Prints are made by transferring ink from a printing plate to a sheet of paper or other material. Multiple impressions from the same plate form an edition. Since the late 19th century, artists have generally signed individual impressions from an edition and usually number the impressions to form a limited edition; the printing plate is then destroyed so that no more prints can be produced.

Printmaking is the process of making artworks by printing, normally on paper. The process is capable of producing multiples of a same piece, each of which is called a print. Each print produced is not considered a "copy" but rather is considered an "original". This is because typically each print slightly varies due the nature of the printmaking process, and also because the imagery of a print is not simply a reproduction of another work but rather a unique image designed from the start to be expressed in a particular printmaking technique. Printmaking is not only chosen for its ability to produce multiple impressions, but rather for the unique qualities of the printmaking processes itself.

Intaglio is the family of printing and printmaking techniques in which the image is incised into the surface of the plate, and the incised line or sunken area holds the ink. In intaglio printing, the lines to be printed are cut into a (copper) plate by using either a tool (engraving or dry point) or by using the corrosive action of an acid (etching). In etching the plate is covered in a resin ground or an acid-resistant wax material. Using an etching needle, the image is drawn into the ground, revealing the plate underneath. The plate is then dipped into acid. The acid bites into the surface of the plate where it was exposed. Biting is a printmaking term to describe the acid's etching, or incising, of the image. After the plate is sufficiently bitten, it is removed from the acid bath, and the ground is removed to prepare for printing.

Etching is an intaglio technique in which the surface of the copper plate remains blank while the lines, dots and patterns cut into the plate hold ink. In pure etching, a metal (usually copper, zinc or steel) plate is covered with a waxy or acrylic ground. The artist then draws through the ground with a pointed etching needle. The exposed metal lines are then etched by dipping the plate in a bath of etchant (ferric chloride or hydrochloric acid). The etchant "bites" into the exposed metal, leaving behind lines in the plate. The remaining ground is then cleaned off the plate, and the plate can be printed.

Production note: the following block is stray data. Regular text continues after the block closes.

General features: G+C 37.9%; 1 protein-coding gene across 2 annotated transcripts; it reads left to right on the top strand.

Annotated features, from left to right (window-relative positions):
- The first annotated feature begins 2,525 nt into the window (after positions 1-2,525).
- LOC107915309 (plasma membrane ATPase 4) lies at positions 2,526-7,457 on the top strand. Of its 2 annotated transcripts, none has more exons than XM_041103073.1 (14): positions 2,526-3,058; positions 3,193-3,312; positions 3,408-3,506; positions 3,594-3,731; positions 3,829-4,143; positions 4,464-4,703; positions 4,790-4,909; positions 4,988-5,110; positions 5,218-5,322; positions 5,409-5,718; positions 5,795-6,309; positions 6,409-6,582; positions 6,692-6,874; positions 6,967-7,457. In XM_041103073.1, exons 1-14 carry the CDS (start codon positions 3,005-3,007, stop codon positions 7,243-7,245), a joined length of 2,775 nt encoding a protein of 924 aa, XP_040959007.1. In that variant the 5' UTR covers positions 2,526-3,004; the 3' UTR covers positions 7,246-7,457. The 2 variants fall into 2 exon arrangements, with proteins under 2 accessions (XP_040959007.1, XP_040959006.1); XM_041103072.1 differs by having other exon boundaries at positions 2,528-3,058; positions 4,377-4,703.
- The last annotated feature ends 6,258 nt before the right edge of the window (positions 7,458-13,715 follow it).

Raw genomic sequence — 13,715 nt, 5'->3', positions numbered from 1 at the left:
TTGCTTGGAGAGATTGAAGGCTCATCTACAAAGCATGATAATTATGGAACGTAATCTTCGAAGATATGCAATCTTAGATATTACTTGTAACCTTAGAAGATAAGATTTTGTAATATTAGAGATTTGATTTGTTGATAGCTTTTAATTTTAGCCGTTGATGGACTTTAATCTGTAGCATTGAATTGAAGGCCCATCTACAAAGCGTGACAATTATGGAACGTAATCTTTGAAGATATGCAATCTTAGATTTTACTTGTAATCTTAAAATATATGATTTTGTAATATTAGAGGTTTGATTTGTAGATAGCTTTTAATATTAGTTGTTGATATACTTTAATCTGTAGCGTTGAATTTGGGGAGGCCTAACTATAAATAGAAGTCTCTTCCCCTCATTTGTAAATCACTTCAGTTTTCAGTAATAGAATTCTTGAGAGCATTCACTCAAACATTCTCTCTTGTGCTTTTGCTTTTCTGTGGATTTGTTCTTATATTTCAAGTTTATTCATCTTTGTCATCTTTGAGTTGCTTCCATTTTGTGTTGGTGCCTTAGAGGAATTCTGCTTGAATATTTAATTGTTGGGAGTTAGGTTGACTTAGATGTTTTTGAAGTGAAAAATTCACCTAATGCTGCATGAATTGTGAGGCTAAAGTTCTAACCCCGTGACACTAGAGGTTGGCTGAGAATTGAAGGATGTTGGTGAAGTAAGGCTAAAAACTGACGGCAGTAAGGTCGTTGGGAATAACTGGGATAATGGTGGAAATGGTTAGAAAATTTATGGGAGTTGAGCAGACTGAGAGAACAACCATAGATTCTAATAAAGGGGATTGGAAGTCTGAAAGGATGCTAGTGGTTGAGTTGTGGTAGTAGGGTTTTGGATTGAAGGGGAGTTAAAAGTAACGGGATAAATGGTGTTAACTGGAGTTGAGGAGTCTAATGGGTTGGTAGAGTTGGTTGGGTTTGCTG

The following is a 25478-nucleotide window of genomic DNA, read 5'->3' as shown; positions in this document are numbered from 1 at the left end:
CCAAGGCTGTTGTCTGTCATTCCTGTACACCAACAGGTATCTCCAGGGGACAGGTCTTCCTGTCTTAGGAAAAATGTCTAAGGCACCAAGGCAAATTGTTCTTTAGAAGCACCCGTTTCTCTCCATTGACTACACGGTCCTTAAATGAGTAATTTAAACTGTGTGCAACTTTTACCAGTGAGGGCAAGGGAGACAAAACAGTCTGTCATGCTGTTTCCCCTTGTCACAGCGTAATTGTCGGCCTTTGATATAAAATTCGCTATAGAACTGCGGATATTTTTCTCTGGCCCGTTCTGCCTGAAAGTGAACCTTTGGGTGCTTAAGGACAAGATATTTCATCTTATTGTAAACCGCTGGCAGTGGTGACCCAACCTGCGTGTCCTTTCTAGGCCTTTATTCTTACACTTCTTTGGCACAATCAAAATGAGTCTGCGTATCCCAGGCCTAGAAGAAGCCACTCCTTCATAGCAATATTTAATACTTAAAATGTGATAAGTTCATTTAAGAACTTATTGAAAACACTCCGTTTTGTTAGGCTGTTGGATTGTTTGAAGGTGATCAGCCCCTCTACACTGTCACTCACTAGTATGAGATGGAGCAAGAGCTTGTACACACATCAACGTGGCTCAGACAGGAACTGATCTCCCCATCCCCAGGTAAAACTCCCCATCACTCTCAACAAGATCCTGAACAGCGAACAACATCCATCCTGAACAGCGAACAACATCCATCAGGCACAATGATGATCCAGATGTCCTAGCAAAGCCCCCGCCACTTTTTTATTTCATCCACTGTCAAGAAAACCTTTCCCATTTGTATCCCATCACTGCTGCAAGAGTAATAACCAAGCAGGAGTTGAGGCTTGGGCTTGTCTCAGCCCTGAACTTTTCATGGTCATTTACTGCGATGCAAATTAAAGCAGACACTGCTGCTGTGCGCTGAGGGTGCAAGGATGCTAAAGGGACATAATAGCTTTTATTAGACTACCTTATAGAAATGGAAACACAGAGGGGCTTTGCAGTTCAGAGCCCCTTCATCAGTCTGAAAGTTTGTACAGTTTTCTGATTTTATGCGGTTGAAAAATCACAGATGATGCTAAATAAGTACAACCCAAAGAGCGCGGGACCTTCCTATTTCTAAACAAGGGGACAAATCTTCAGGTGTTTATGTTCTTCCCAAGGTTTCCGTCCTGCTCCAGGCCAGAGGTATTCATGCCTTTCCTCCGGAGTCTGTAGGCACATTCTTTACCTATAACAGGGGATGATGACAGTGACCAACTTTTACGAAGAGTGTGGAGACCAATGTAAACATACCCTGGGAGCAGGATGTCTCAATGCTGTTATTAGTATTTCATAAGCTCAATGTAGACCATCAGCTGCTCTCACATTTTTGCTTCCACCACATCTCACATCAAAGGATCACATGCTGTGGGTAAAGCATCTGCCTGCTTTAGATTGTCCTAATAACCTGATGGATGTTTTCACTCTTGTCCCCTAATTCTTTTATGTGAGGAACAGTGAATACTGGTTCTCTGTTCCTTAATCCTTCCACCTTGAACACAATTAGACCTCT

Aquatint is an Intaglio technique that involves the application of acid to make marks in a metal plate. Where the etching technique uses a needle to make lines that retain ink, aquatint relies on powdered rosin or thousands of dots of sprayed paint that is acid resistant to create a tonal effect across an area of the plate. The Aquatint can be burnished or incised to affect its tonal qualities. Another way to control the tones is by the amount of time the plate is in the acid bath.

Printing an intaglio plate is done by forcing the ink into the recessed lines, or grooves. The surface of the plate is then wiped with a cloth to remove most of the excess ink. The final smooth wipe is often done with newspaper or old public phone book pages, leaving ink only in the incisions. A damp piece of paper is placed on top of the plate; as the plate/paper go through the press the dampened paper will be squeezed into the plate’s ink-filled groves. The paper and plate are then covered by a thick blanket to ensure even pressure when going through the rolling press. The rolling press applies very high pressure through the blanket to push the paper into the grooves on the plate. The blanket is then lifted, revealing the printed image on the surface of the paper that was in contact with the inked plate.